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“When They See Us”: Central Park 5’s Yusef Salaam reconciles with his friend Korey Wise



Photo: WSB Radio (L-R Raymond Santana Jr., Kevin Richardson, Korey Wise, Yusef Salaam, and Antron McCray)


The original Netflix series “When They See Us” revisits the Central Park 5 case, which has sparked a nationwide discussion and further exposes the fundamental injustice of the legal system. On April 19, 1989, the names of Kevin Richardson, Antron McCray, Raymond Santana Jr., Korey Wise, and Yusef Salaam, now known as the “Exonerated 5″, spread like wildfire throughout the state of New York. The infamous case cost the four African-Americans and one Latino a significant portion of their lives after being wrongly convicted for the assault and rape of Trisha Meili in Central Park. Serving years in prison for a crime they did not commit caused them emotional, mental, spiritual, and physical distress as illustrated in “When They See Us” directed by Ava DuVernay.


Salaam was 15 when he was called in for questioning on the attack and rape of Meili by law enforcement. He was handed a 5-10 year sentence even after DNA presented at the trial failed to connect him, Richardson, McCray, Santana, and Wise to the crime. Salaam spent a total of 6 years and eight months in jail. In 2002, the five men were exonerated after the real perpetrator of the crime, serial rapist and murderer Matias Reyes, confessed. The 45-year-old, Salaam, now resides in Georgia with his wife and ten children. Salaam is a published poet, public speaker, and advocate for criminal justice reform. He also received a Lifetime Achievement Award from former President Barack Obama in 2016.


While Salaam has achieved plenty in his personal and professional life since his pardon, he struggled to cope mentally and spiritually during the earlier days of his conviction but began to read more about God while incarcerated. “When I look back 30 years later, all those times I needed God to walk with me, God was carrying me,” he said. The young boys, at the time, names were dragged through the mud and in a 1989 interview with Larry King, President Donald Trump discussed the case telling King, “Maybe hate is what we need if we’re gonna get something done.” Trump paid for several newspaper ads defending the death penalty for the young boys. He told King that his ads were not “prejudging” the teens but instead advocating for their execution if they were found to be guilty and the victim died.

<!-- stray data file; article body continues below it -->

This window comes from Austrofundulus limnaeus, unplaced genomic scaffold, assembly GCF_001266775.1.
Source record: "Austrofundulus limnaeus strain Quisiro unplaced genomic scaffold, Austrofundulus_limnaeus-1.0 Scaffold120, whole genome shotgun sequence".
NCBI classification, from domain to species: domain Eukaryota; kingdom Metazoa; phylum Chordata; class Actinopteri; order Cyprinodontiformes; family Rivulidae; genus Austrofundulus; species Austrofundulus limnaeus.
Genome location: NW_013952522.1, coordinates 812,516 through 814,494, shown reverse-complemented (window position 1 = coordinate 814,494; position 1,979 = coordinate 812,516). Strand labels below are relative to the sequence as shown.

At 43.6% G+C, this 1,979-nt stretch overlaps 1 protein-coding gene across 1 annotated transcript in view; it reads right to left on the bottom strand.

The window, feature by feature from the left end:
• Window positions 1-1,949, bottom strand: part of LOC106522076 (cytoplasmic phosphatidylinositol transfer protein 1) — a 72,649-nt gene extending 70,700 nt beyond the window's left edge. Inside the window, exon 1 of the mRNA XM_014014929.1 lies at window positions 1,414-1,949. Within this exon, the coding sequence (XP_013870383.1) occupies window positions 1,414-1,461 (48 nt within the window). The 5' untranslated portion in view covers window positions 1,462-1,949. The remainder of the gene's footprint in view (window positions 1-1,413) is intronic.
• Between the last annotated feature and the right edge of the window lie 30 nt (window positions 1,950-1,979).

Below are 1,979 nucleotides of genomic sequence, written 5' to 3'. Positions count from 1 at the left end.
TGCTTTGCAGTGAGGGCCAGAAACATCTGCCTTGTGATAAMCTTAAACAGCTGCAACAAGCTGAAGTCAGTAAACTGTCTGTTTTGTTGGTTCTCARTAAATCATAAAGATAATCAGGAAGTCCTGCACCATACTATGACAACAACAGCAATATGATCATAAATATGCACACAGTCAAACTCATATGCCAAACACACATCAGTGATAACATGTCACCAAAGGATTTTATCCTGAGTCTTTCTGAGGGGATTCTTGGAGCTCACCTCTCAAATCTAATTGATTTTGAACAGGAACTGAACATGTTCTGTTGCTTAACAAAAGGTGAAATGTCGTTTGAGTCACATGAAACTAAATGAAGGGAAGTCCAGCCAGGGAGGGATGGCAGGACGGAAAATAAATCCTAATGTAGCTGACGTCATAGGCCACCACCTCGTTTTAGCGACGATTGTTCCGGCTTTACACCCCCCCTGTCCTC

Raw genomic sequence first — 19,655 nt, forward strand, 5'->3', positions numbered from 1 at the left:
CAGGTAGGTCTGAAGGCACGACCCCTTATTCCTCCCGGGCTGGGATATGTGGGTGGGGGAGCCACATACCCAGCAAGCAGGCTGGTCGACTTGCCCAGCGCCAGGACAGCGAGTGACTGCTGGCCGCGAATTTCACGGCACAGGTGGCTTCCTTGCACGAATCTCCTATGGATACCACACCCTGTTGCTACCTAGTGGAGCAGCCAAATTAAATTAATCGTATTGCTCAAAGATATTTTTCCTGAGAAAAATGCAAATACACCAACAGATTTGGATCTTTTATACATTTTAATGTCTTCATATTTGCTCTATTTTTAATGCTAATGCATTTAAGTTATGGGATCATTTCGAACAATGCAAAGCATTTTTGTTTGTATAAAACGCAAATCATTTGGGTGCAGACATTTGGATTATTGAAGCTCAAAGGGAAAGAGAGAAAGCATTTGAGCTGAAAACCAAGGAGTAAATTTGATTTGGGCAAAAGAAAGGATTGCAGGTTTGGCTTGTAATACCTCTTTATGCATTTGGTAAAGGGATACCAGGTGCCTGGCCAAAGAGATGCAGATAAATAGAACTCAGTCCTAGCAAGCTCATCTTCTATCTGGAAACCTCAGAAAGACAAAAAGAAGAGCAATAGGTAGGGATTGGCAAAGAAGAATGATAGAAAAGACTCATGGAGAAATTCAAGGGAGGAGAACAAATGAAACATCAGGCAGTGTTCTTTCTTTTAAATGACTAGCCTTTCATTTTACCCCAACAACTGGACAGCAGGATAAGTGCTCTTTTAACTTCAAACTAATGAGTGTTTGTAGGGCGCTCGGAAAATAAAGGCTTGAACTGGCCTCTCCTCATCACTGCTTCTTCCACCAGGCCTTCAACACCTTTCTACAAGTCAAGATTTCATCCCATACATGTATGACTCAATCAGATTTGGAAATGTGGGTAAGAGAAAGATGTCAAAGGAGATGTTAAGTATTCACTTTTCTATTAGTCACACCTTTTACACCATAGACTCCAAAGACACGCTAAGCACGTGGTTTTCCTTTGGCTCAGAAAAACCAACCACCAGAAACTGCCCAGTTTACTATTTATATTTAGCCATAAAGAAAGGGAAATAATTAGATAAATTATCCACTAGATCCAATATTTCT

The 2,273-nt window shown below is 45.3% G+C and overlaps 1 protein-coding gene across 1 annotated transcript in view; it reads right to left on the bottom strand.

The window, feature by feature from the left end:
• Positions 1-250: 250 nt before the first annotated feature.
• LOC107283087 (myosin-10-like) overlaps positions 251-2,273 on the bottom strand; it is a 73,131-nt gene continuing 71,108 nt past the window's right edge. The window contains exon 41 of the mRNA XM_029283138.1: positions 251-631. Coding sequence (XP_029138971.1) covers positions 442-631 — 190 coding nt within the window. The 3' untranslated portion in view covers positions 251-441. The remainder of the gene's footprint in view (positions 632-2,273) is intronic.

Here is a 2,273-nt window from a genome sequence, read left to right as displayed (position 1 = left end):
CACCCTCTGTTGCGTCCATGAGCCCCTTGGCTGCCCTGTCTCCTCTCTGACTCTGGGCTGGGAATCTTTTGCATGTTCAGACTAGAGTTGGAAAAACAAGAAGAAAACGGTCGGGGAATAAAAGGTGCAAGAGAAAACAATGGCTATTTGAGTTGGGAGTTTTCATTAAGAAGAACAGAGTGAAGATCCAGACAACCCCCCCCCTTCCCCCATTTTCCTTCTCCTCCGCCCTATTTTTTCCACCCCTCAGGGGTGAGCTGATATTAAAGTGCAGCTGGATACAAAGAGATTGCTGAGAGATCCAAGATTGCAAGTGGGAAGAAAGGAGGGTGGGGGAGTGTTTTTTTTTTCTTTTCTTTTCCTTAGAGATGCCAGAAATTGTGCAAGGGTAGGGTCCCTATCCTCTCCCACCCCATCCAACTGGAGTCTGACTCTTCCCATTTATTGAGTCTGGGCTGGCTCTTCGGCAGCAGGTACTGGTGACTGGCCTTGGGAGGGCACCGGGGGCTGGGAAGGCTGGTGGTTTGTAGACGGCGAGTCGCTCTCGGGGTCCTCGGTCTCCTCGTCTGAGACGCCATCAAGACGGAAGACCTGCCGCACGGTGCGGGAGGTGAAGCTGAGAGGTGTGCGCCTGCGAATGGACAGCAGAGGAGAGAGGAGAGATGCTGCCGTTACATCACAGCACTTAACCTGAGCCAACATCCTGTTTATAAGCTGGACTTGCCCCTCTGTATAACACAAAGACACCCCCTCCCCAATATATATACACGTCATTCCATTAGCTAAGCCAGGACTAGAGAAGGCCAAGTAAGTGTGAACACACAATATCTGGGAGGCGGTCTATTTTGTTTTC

When the truth was brought to light, Salaam’s mother, Sharonne Salaam, told him that “it was a whisper.” Salaam mentioned that he had to change his life’s trajectory after he and the four teens were told they were “worthless” and the “scum of the earth.” “We had to remind ourselves that we’re worthy,” Salaam said. Wise, who was 16 at the time, being the oldest of the group, was sentenced to adult prison after accompanying his friend, Salaam, who was stopped by police. At first, Wise was not suspected of any involvement with the rape and assault of the 28-year-old because he wasn’t at the park but was later interrogated. He signed a written confession in which all the teens signed except Salaam. Reportedly, they were coerced to sign false confessions.


The loyalty in Wise’s heart for his close friend cost him nearly 13 years of his life. Salaam explained the conversation he had with Wise after their exoneration in 2002. “The first thing that I had to say to Korey was to apologize to him publicly and to let him know that I see him because part of the play of the film’s title was that we didn’t even know our own stories,” Salaam said. “I had no idea that Korey had gone through that kind of hell, but we all thought we were in hell and experienced a similar kind of terrorism, but we were in paradise.”


“Recognizing in Korey’s mind was the replaying like a skipping record, ‘what if I just said, ‘no man, I’ll see you later.’ That moment being brilliantly brought to our faces through Ava, saying we’re going to make that a real truth. In his mind, he was able to escape for a moment. He was able to have his first kiss just for a moment, be able to see his brother, who became a part of the Transgender community, just for a moment with a physical depiction of Isis King standing there in all of her beauty and glory letting her know that he’s ok,” he added.


“‘When They See Us” demonstrates life after death; five lives were stolen after conviction, and in 2002, they were able to live once more. “The thing I try to tell young people is that we got come back power. When you fall in life, try to land on your back because if you look up, you can get up. Fall a 100 times, get up a 101,” Salaam concluded.



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